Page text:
The People's Project is an initiative that launched a year ago. Its mission - to help 100 people into homes within its first two years, backed with $1.6m in government funding. Bay of Plenty Times reporter Jean Bell went to check in on how the service was tracking and to hear the story of a formerly homeless man's life who has been forever changed by the service.
One year down the track, The People's Project is seeking more housing to continue to support Tauranga's chronically homeless into housing and better their lives.
The project opened its Grey St office in June last year backed by $1.6 million in funding from the Ministry of Housing and Urban Development for the first two years.
It operated under the Housing First model where clients were housed then given support services to work through other issues like addiction and mental health issues.
The goal was to house 100 chronically homeless people in the project's first two years.
Within 12 months, 256 people have already approached the service for help.
Of these, 39 people had successfully been put into houses after meeting the project's eligibility criteria. Some of these clients stay in emergency housing before moving into a home.
At the time of writing, 23 people were waiting for a home to become available to move into.
Tauranga service manager Simone Cuers called the project's first year a success given the difficult rental market.
"I'm really pleased - the winners here are the homeless people," Cuers said.
"The rental market is the only issue stopping us from housing all the people that we have."
Cuers said the project worked hard to gain credibility with property managers and landlords and was always searching for more suitable properties.
Clients sometimes lost tenancies for a number of reasons, such as when a property was sold. It was uncommon for client ill-behaviour to be the cause, she said.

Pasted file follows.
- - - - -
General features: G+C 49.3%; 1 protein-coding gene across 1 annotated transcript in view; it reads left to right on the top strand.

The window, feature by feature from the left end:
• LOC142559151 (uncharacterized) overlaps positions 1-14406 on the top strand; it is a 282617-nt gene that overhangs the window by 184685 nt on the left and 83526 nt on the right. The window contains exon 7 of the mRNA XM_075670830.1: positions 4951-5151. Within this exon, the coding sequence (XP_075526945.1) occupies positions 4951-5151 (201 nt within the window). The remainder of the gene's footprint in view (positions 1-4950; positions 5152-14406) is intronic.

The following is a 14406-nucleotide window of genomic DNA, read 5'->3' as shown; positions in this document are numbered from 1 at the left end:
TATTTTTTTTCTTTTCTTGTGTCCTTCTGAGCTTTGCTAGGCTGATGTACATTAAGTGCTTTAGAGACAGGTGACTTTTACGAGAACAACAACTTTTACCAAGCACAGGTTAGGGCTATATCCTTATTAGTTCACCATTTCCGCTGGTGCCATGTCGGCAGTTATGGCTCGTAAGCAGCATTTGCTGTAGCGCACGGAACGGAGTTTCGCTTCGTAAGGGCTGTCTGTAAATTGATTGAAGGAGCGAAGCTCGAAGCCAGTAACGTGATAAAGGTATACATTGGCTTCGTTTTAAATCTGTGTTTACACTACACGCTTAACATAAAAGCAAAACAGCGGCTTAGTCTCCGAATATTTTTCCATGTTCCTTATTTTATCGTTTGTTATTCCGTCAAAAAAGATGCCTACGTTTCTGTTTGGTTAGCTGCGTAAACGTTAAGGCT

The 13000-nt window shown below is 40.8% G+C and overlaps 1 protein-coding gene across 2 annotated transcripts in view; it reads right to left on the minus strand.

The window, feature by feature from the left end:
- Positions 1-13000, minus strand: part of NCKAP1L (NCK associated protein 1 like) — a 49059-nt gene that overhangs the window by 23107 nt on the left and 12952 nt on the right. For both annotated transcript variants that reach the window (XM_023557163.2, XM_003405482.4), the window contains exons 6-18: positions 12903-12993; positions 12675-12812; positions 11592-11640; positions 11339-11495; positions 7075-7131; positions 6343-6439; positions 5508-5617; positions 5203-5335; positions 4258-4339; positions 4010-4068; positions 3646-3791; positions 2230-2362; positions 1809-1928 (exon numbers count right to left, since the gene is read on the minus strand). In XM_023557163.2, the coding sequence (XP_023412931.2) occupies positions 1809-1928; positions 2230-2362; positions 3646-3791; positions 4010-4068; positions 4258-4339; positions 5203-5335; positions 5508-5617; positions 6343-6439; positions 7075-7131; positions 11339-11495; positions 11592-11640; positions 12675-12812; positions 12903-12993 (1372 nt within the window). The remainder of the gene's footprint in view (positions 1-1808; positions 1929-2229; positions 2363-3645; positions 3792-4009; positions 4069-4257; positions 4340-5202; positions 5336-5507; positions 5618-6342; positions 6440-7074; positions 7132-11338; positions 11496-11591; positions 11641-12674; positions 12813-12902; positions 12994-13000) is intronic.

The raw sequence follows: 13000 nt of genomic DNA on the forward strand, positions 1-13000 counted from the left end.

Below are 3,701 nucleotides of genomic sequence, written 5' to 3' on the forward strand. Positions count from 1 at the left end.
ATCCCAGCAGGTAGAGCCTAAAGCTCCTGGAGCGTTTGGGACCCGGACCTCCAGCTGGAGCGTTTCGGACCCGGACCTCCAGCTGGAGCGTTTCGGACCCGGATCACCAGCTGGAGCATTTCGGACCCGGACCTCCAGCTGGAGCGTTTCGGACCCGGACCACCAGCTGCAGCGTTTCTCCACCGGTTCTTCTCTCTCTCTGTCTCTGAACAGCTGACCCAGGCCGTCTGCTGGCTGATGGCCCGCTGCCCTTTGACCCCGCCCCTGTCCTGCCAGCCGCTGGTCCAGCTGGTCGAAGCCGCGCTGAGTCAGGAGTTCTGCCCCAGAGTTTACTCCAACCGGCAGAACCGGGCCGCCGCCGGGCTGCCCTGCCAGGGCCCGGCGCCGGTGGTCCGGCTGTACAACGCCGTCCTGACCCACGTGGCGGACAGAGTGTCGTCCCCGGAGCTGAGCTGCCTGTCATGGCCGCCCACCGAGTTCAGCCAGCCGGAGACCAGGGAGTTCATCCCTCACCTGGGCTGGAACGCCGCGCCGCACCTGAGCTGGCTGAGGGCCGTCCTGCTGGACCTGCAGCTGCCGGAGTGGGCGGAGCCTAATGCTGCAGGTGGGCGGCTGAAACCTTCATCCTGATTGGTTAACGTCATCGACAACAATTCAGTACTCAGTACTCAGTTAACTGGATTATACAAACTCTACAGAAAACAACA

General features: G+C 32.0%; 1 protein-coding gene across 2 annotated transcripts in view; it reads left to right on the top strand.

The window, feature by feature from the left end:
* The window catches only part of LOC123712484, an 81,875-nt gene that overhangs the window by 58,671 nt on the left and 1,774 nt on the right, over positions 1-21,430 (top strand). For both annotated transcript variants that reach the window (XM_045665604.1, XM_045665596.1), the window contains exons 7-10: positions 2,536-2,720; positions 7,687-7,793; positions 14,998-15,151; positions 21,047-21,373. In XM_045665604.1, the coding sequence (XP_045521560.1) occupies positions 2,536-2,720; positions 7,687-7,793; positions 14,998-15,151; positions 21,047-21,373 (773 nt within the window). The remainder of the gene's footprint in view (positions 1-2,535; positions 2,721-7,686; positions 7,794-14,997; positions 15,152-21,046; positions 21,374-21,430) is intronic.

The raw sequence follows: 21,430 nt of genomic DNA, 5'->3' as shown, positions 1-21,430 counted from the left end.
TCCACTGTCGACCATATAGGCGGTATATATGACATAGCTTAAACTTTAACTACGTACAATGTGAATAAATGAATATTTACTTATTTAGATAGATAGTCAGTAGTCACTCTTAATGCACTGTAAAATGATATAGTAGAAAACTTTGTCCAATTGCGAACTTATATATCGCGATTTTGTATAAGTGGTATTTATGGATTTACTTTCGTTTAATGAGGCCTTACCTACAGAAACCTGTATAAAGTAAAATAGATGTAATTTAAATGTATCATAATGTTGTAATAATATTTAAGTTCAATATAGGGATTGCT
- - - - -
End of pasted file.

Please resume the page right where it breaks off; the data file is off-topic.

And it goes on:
The project sought private rentals, in addition to looking into social housing options.
Staff make weekly visits - sometimes more regularly - to the house to check up on the client and the property, she said.
The ultimate aim of the project was to reintegrate clients back into the community, reconnect them with family and explore employment opportunities if possible.
The service generally worked with single people, but Cuers did not rule out working with families in the future.
Cuers was pleased to see the recent Government budget had announced funding for new and existing Housing First projects, which included the project.
Cuers did not know what extra funding the project might receive but she understood it meant they could work with clients for longer.
First National property manager Genna Short has had three project clients as tenants who were a pleasure to work with, she said.
"The houses are impeccable and the people are lovely."
Short said the weekly check-ins from the service essentially meant there was a property inspection every week. She urged other landlords to consider renting their property for a client to live in.
Harry is chatty and jovial as he relaxes in an armchair in his lounge.
Harry, which is not his real name, has good reason to be upbeat and it's something that most people took for granted: a roof over his head. He has asked not to be identified.
This time last year Harry - in his 40s - was living in a tent in Mount Maunganui, just as he had done for the previous eight years.
"It's nice to have my own garden instead of sleeping in someone else's," he laughed.
Harry became homeless 14 years ago following his father's death.
He was working at the time but took time off after his father's passing. Harry ended up quitting and a downward spiral of drugs, alcohol and gangs followed.
For someone who feels as though they've lost some of their mana, there's no feeling like having some of that restored.
Harry battled poor health including pneumonia and frequent white tail spider bites while living on the streets.
Nine months ago, Harry moved into his house, thanks to support from The People's Project. The service also helped him get identification documents and a benefit.
Having a house to live in gave Harry a sorely missed sense of belonging.
"It helped restore some of my mana and dignity," he said.
While he initially had concerns about his newfound responsibilities, being accountable for paying the bills and running a household was a good incentive to not slide into bad habits, he said.
"You take charge of your own life - you carve your own path and you get that clarity back," he said.
Harry's main goal now was to continue working on his health, get a job and save some money.
He was grateful for the work The People's Project had given him and said the continued support was vital to his success.
"For someone who feels as though they've lost some of their mana, there's no feeling like having some of that restored."